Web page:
“The reason I expect this to increase is that the technology required to provide ship-to-shore power is proven. It only needs capital investment from ports.”
Asked what kind of peak power a port might need to provide to support crew transfer vessel (CTV) operations, Ms Escudero said I really depends on the vessel type, the propulsion fitted and hotel loads.
She said a CTV might need 500 kW to 1MW of peak capacity, depending on the technology used and hotel loads. That is a relatively small level of capacity compared to a large vessel such as a cruise ship that might require 10-20 MW of peak power to support hotel loads, so ports need to work with their clients to understand their operational requirements and future power needs.
Meeting the electrical needs of small vessels such as CTVs will be easier, but also depends on how many vessels a port is supporting. It also depends on their operating profiles.
“If a port is supplying ship-to-shore power to a single vessel such as a CTV that is not too challenging, but a port needs a certain level of demand and certainty to make an investment in new infrastructure,” Ms Escudero said. “With multiple vessel operators, even if they all operate smaller vessels, there are also challenges to address.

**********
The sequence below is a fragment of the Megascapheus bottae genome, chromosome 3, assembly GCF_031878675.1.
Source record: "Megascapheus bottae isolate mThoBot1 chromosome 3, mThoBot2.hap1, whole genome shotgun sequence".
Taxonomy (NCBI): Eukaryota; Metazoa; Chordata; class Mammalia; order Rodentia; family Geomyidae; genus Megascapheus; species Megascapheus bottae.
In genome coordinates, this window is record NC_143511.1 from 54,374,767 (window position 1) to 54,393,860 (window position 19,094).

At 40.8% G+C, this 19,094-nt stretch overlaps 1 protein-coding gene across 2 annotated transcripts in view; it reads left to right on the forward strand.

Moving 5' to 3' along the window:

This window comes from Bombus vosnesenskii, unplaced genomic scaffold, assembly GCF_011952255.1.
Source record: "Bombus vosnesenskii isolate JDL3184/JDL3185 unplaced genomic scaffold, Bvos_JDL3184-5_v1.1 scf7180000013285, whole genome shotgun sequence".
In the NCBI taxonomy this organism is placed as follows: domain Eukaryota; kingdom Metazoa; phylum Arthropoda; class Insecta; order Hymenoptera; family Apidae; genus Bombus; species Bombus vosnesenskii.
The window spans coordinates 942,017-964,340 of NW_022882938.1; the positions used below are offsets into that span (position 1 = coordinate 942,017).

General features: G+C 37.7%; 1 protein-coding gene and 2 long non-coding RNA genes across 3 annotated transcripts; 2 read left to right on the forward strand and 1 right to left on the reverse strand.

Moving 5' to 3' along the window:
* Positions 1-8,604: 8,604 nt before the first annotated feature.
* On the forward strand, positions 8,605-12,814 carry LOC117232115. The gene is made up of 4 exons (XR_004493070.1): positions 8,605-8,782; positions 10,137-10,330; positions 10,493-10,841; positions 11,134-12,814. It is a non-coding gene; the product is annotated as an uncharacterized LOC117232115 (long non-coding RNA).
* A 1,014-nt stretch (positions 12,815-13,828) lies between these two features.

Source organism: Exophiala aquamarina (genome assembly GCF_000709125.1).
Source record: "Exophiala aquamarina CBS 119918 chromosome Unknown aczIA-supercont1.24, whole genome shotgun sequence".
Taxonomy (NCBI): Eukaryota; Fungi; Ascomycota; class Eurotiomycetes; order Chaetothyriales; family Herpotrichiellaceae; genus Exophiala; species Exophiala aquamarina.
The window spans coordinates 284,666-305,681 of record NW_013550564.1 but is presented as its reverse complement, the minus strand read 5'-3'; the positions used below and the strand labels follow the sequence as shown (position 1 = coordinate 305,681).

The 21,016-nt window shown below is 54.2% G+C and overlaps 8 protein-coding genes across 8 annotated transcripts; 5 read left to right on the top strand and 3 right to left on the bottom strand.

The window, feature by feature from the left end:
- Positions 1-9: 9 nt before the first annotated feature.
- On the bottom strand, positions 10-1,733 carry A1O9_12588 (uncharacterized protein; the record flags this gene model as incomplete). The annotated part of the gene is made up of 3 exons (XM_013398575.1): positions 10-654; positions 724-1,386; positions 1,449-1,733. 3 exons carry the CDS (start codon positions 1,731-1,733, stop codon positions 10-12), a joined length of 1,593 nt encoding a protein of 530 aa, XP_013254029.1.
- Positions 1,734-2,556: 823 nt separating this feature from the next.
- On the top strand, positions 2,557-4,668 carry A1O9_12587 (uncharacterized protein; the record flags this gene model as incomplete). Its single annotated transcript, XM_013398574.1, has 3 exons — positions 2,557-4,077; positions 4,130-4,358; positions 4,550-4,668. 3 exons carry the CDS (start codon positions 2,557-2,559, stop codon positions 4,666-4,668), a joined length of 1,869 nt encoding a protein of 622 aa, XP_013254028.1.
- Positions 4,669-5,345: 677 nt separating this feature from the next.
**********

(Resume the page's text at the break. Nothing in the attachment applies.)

“In a single port with different vessel types and operational requirements, determining the level of electrical infrastructure required becomes more complex. A port would need to liaise with all of the operators and the local distribution network operator to get the capacity required.
“Ports will also require a level of assurance from the vessel operators before engaging in an infrastructure project that, depending on its size and complexity, could cost millions of pounds.
“Another potential challenge is that the electricity network is constrained in some parts of the UK, and in some areas new connections could be expensive. But Vattenfall Network Solutions can work with customers to make sure that their networks are future-proof in terms of capacity and technology.
“The main challenge with ensuring that the power they use is from renewables is space. For ports where wind and solar PV can be installed, a microgrid can enable the seamless integration of self-generated renewable electricity,” she explained. “For those that don’t have space, or that face planning restrictions, a power purchasing agreement enables them to buy power from a renewable source, even if the generator isn’t nearby.”
Ms Escudero agreed that, at the moment, if the business case for shore power is driven purely by economics, it will be difficult to make it stack up, but once more stringent emission regulations come into force, ports will need to transition and it won’t be a question of ‘how much’ but ‘how fast can we make it happen.’
Ms Escudero expects ports and vessel owners to work hand-in-hand to identify where there are sufficient vessels to make the business case for electrification, but believes that progress will most quickly be made if all of the stakeholders involved get together in a network to make ship-to-shore power a reality in ports.